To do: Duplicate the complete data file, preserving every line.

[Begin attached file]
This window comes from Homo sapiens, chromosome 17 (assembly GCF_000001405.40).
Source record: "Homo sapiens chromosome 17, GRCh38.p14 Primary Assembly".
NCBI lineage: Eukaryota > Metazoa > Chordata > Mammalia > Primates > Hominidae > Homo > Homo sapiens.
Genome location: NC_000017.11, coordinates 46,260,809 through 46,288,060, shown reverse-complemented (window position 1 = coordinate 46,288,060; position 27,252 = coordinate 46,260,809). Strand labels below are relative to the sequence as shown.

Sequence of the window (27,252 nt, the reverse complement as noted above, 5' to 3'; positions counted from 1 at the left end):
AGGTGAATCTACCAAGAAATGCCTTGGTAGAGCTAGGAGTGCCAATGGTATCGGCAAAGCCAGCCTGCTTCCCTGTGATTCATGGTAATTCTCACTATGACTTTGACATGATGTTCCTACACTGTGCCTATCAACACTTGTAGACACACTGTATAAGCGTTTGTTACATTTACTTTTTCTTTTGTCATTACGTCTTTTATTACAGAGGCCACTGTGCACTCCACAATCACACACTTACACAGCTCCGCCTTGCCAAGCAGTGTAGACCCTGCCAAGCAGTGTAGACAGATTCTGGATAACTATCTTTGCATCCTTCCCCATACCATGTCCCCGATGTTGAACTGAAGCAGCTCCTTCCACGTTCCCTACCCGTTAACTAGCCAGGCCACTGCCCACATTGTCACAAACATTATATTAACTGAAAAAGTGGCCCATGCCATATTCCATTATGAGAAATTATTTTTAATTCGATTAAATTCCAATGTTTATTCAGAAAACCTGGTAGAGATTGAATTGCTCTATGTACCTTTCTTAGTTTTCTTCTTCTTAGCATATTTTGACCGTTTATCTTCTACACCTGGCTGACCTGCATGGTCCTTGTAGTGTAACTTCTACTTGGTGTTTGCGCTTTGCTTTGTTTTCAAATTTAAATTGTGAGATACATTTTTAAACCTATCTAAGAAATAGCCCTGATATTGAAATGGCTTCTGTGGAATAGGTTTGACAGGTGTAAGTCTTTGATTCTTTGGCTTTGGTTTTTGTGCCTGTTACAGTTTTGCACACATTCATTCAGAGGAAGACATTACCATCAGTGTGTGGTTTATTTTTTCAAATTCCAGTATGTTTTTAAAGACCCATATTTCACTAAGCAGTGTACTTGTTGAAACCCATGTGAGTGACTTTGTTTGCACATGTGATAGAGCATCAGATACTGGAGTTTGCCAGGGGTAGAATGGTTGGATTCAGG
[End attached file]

This window comes from Homo sapiens, chromosome 17 (assembly GCF_000001405.40).
Source record: "Homo sapiens chromosome 17, GRCh38.p14 Primary Assembly".
NCBI lineage: Eukaryota > Metazoa > Chordata > Mammalia > Primates > Hominidae > Homo > Homo sapiens.
Genome location: NC_000017.11, coordinates 46,260,809 through 46,288,060, shown reverse-complemented (window position 1 = coordinate 46,288,060; position 27,252 = coordinate 46,260,809). Strand labels below are relative to the sequence as shown.

Sequence of the window (27,252 nt, the reverse complement as noted above, 5' to 3'; positions counted from 1 at the left end):
AGGTGAATCTACCAAGAAATGCCTTGGTAGAGCTAGGAGTGCCAATGGTATCGGCAAAGCCAGCCTGCTTCCCTGTGATTCATGGTAATTCTCACTATGACTTTGACATGATGTTCCTACACTGTGCCTATCAACACTTGTAGACACACTGTATAAGCGTTTGTTACATTTACTTTTTCTTTTGTCATTACGTCTTTTATTACAGAGGCCACTGTGCACTCCACAATCACACACTTACACAGCTCCGCCTTGCCAAGCAGTGTAGACCCTGCCAAGCAGTGTAGACAGATTCTGGATAACTATCTTTGCATCCTTCCCCATACCATGTCCCCGATGTTGAACTGAAGCAGCTCCTTCCACGTTCCCTACCCGTTAACTAGCCAGGCCACTGCCCACATTGTCACAAACATTATATTAACTGAAAAAGTGGCCCATGCCATATTCCATTATGAGAAATTATTTTTAATTCGATTAAATTCCAATGTTTATTCAGAAAACCTGGTAGAGATTGAATTGCTCTATGTACCTTTCTTAGTTTTCTTCTTCTTAGCATATTTTGACCGTTTATCTTCTACACCTGGCTGACCTGCATGGTCCTTGTAGTGTAACTTCTACTTGGTGTTTGCGCTTTGCTTTGTTTTCAAATTTAAATTGTGAGATACATTTTTAAACCTATCTAAGAAATAGCCCTGATATTGAAATGGCTTCTGTGGAATAGGTTTGACAGGTGTAAGTCTTTGATTCTTTGGCTTTGGTTTTTGTGCCTGTTACAGTTTTGCACACATTCATTCAGAGGAAGACATTACCATCAGTGTGTGGTTTATTTTTTCAAATTCCAGTATGTTTTTAAAGACCCATATTTCACTAAGCAGTGTACTTGTTGAAACCCATGTGAGTGACTTTGTTTGCACATGTGATAGAGCATCAGATACTGGAGTTTGCCAGGGGTAGAATGGTTGGATTCAGG